The Utah Foundation research report Flowing Toward 2050: Utah’s Water Outlook recommended that Utah policymakers “re-examine the role of property tax funding for water agencies, with a goal of reducing tax support and increasing water rates,” as well as creating “more significant price gradations in block-rate water plans.” The Utah Legislature’s Revenue and Taxation Interim Committee heard testimony on just that question at its meeting on June 17, 2015.
Water district managers, including Ron Thompson of the Washington County Water Conservancy District and Gene Shawcroft of the Central Utah Water Conservancy District, pointed out that water development in Utah has been a generations-long process, with some projects underway for more than 90 years. They said property taxes provide a stable revenue base for the districts that allows them to issue bonds and plan for capital improvements over the long term.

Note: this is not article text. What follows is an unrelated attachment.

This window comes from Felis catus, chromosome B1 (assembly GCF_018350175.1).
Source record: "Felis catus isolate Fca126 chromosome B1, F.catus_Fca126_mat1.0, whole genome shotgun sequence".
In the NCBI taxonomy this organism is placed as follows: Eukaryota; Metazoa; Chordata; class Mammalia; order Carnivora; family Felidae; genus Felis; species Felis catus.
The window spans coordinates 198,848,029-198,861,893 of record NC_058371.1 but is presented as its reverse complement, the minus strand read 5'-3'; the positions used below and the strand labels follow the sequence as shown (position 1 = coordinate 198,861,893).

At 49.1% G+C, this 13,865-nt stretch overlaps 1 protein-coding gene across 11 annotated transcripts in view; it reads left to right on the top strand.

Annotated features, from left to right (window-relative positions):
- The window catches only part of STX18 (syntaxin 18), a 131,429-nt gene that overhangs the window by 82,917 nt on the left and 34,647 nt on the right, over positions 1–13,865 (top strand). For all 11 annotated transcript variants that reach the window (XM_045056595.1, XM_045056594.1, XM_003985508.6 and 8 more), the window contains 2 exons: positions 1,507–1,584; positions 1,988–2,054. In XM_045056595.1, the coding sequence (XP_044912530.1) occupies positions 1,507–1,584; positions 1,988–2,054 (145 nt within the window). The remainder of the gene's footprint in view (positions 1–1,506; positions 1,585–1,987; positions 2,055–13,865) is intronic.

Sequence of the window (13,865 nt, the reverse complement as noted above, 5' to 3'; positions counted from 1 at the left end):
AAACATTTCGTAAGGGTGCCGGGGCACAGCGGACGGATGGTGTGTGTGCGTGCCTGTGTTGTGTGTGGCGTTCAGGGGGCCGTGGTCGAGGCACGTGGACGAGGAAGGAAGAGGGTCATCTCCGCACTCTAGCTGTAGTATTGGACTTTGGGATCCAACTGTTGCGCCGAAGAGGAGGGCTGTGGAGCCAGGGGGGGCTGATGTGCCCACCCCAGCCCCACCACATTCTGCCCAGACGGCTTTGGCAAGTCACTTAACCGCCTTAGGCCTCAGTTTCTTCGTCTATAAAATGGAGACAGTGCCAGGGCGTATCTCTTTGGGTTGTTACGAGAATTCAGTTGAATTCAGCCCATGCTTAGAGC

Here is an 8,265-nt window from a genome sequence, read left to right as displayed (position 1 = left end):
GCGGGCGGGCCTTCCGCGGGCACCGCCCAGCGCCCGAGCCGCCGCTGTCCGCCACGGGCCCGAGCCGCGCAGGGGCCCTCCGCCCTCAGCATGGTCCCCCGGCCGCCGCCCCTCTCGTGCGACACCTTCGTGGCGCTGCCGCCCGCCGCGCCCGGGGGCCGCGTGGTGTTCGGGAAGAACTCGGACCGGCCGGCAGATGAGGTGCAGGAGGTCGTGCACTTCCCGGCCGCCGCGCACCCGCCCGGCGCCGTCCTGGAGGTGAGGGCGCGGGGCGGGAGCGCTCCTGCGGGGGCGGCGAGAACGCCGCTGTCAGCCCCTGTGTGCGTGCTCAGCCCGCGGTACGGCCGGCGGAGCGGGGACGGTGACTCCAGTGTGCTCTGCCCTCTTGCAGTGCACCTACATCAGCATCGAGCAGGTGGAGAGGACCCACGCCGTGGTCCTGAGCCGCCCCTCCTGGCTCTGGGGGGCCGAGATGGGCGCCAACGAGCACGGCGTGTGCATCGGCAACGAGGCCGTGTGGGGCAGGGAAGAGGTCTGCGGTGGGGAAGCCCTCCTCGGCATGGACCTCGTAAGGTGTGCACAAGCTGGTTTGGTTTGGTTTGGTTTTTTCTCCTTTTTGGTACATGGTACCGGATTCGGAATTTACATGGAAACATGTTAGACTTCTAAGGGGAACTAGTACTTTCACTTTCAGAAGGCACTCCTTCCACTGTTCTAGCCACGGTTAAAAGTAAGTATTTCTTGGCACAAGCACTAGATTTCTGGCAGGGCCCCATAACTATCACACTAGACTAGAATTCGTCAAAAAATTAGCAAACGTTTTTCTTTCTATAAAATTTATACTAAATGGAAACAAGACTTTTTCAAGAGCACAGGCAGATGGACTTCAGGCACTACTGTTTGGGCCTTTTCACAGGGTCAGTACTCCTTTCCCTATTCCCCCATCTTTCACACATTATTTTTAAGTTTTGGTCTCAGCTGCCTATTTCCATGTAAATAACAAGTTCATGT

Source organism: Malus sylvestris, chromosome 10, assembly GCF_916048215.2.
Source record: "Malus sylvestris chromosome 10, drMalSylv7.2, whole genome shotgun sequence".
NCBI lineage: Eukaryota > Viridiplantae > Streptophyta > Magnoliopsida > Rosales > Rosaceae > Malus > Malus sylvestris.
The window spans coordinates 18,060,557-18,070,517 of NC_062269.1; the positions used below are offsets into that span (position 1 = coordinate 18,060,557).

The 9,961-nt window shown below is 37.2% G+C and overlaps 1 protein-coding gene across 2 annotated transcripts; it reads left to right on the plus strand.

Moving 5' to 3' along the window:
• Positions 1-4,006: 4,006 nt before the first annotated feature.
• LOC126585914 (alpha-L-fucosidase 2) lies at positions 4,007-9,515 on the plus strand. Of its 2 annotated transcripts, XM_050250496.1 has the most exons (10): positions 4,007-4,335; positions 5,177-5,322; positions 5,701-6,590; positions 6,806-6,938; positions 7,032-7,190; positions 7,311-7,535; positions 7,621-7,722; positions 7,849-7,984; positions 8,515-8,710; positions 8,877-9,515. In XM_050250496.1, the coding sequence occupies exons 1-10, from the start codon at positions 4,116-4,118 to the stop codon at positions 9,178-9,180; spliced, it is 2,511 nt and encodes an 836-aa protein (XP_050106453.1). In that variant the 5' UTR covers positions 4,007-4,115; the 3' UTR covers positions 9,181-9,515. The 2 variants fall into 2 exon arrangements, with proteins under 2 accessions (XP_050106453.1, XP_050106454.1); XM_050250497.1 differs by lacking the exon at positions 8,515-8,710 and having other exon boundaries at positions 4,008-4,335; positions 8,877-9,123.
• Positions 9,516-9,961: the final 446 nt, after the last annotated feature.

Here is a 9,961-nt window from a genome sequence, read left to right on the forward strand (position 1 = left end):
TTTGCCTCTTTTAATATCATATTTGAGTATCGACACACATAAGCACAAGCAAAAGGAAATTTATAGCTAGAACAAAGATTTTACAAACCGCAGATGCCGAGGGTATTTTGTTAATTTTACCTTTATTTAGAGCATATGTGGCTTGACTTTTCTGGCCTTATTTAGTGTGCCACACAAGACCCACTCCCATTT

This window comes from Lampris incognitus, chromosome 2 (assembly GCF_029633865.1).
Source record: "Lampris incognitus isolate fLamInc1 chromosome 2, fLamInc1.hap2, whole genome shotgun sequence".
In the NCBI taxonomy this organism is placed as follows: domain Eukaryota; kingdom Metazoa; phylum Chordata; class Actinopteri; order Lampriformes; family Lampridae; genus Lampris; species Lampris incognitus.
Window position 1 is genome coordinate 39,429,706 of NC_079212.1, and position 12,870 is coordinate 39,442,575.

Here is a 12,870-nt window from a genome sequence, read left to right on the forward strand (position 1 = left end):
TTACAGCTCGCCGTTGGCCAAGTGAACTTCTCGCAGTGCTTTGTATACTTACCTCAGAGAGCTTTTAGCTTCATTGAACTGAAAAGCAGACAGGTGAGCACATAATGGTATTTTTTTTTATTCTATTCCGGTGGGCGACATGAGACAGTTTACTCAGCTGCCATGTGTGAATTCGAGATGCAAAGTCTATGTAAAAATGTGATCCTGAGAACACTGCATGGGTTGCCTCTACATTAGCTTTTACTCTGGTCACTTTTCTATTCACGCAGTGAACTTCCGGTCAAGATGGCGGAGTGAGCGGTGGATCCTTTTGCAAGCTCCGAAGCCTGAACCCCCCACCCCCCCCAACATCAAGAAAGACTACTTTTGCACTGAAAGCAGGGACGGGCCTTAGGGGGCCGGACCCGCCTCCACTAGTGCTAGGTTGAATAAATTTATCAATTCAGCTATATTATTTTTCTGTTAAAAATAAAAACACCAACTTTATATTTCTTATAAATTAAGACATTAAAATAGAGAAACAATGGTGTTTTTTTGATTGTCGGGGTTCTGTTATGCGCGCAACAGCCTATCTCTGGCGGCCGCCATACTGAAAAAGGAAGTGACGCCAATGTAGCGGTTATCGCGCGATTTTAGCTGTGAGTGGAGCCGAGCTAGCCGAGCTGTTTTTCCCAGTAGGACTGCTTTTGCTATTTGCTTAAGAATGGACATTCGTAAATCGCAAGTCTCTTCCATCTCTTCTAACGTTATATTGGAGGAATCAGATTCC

Critics, such as Utah Rivers Council Executive Director Zach Frankel, argue funding water projects from property taxes doesn’t reflect the value of the water resource and provides little incentive for users to conserve.
Utah Foundation President Steve Kroes told the committee the market for water will respond to a “price signal” as water rates increase to more closely reflect actual usage, and that provides policymakers with a key decision-making tool.
Much of the discussion was informed by a chart prepared by Leif Elder of the Office of Legislative Research and General Counsel, showing the differences in funding for various water districts around the state. Some are entirely funded by property taxes, while others have a mix of funding from taxes and fees for service. Committee members came back to the chart several times to consider the role property tax funding has in providing the water Utah’s communities depend on.
After hearing testimony, the committee adopted a motion asking its staff to “to formulate a list of legislative options to bring back to the committee for further consideration.”